Poverty can be of a material, physical, mental or spiritual nature. As followers of Jesus, what should be our response to poverty in all of its various forms? It is clear in Scripture that we are to care for those in need. A quick reading of the parable of “The Sheep and the Goats” (Matthew 25:31-46) reveals that we are to feed the hungry, provide water to those who don’t have access to it, give shelter to the homeless, clothe those who are in need, care for the sick and minister to those in prison. It’s a rather comprehensive picture of the poor and outcast in our society. These are the things we must do if we would be a true follower of Christ. This is the mission He left for us to pursue. Not only that, but it is the mission He modeled in His own life. Do you want to live a life that reflects the beauty of Jesus? If so, our mission to those in poverty has been clearly laid out for us.
To carry out our mission will require sacrifice on our behalf for those we find in need. Ministering to those in prison will require giving up some of our time and perhaps will force some of us to drop a sense of fear towards those who are incarcerated. Despite the reasons they are there, those in prison are some of the most vulnerable and desperate people on the planet. They need to hear of the hope offered by Jesus and to feel the nonjudgmental touch of unconditional love.
Caring for the sick requires us to not only sacrifice our time but also to possibly forfeit our own health. Mother Theresa endured many illnesses contracted while carrying for the sick in Calcutta. She was not deterred, and neither can we become so. To touch one who is sick, to visit them in their illness will do wonders for their psyche and resolve. Simply demonstrating the love of Jesus to them will often speed their recovery by that simple act alone. Love is a wonderful healer, and letting a sick person know that someone cares may be just the boost they need.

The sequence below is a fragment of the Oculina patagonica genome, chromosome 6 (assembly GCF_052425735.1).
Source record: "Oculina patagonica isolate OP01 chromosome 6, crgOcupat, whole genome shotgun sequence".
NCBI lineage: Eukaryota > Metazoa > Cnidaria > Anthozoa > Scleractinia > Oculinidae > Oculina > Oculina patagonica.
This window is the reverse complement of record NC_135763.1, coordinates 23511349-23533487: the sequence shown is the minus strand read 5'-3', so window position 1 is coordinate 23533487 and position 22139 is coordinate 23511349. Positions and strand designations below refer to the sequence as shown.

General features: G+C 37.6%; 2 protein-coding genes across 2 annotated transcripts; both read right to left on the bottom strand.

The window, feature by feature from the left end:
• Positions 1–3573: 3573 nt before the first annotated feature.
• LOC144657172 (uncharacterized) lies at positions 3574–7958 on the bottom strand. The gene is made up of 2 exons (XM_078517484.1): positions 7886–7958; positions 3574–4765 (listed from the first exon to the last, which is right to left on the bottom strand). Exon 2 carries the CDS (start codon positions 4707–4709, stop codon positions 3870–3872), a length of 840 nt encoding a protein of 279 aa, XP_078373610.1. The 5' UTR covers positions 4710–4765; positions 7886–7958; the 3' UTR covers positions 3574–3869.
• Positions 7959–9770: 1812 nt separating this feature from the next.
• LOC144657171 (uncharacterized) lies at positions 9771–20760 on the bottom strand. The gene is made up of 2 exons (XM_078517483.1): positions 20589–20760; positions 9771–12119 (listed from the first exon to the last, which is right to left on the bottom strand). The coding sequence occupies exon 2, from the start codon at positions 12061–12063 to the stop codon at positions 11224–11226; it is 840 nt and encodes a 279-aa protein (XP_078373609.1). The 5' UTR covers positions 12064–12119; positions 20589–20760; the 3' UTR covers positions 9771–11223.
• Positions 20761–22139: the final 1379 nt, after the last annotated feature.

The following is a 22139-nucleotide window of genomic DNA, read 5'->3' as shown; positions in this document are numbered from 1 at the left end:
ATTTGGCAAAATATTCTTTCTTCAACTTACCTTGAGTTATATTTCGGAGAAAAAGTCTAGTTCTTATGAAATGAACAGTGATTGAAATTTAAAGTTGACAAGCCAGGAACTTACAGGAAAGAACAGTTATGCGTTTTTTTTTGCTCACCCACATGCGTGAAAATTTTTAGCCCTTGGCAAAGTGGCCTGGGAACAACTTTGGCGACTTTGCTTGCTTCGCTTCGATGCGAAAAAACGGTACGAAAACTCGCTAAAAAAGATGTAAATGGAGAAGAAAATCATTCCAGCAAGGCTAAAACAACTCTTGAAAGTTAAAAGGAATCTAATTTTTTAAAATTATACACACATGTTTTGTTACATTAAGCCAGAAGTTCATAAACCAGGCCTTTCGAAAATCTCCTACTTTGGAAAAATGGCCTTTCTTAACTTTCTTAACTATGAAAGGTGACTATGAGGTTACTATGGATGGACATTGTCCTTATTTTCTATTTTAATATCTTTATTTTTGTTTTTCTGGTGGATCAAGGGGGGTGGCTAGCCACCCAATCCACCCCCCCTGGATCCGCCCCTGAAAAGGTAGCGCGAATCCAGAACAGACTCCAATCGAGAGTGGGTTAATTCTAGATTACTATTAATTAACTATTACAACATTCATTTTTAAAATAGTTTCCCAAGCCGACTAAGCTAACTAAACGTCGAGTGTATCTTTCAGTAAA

Giving food and water, clothing or shelter to those who lack these things can be as simple as sharing from your excess. Most of us who live in the West have more than enough food in our cupboards and access to a virtually unlimited supply of clean water. By simply being a people content with “just enough” for ourselves (Proverbs 30:8-9), we would discover a tremendous abundance that we could give to someone who did not have enough. We could also give our money to organizations that are involved in getting food to famine stricken nations or drilling wells in places that have no access to clean water (two excellent ministries I highly recommend that are doing work in this area are Persecution Project and Living Water International). Perhaps you may even consider sacrificing further and actually going to the poor of the world, whether that means a third world country far away, or an inner city just around the corner. Giving your life in service to those in need is giving your life to live out the Gospel. This is a life, if done with the proper attitude and spirit, which certainly looks like Jesus.
We are called to serve those in poverty. Throughout much of the New Testament we find passages that admonish us to care for those who are in need and to share what we have with one another, so that no one lacks anything. Jesus gave all that He had, ultimately His own life, in order to give a better life to all those around Him. He did this out of love and obedience to God. He sacrificed freely and completely. Our response must be the same, so that we too can live lives that are a fragrant sacrifice to God. (Ephesians 5:2). Poverty surrounds every one of us. To those of us who claim to be followers of Jesus, the challenge is clear. How will we respond?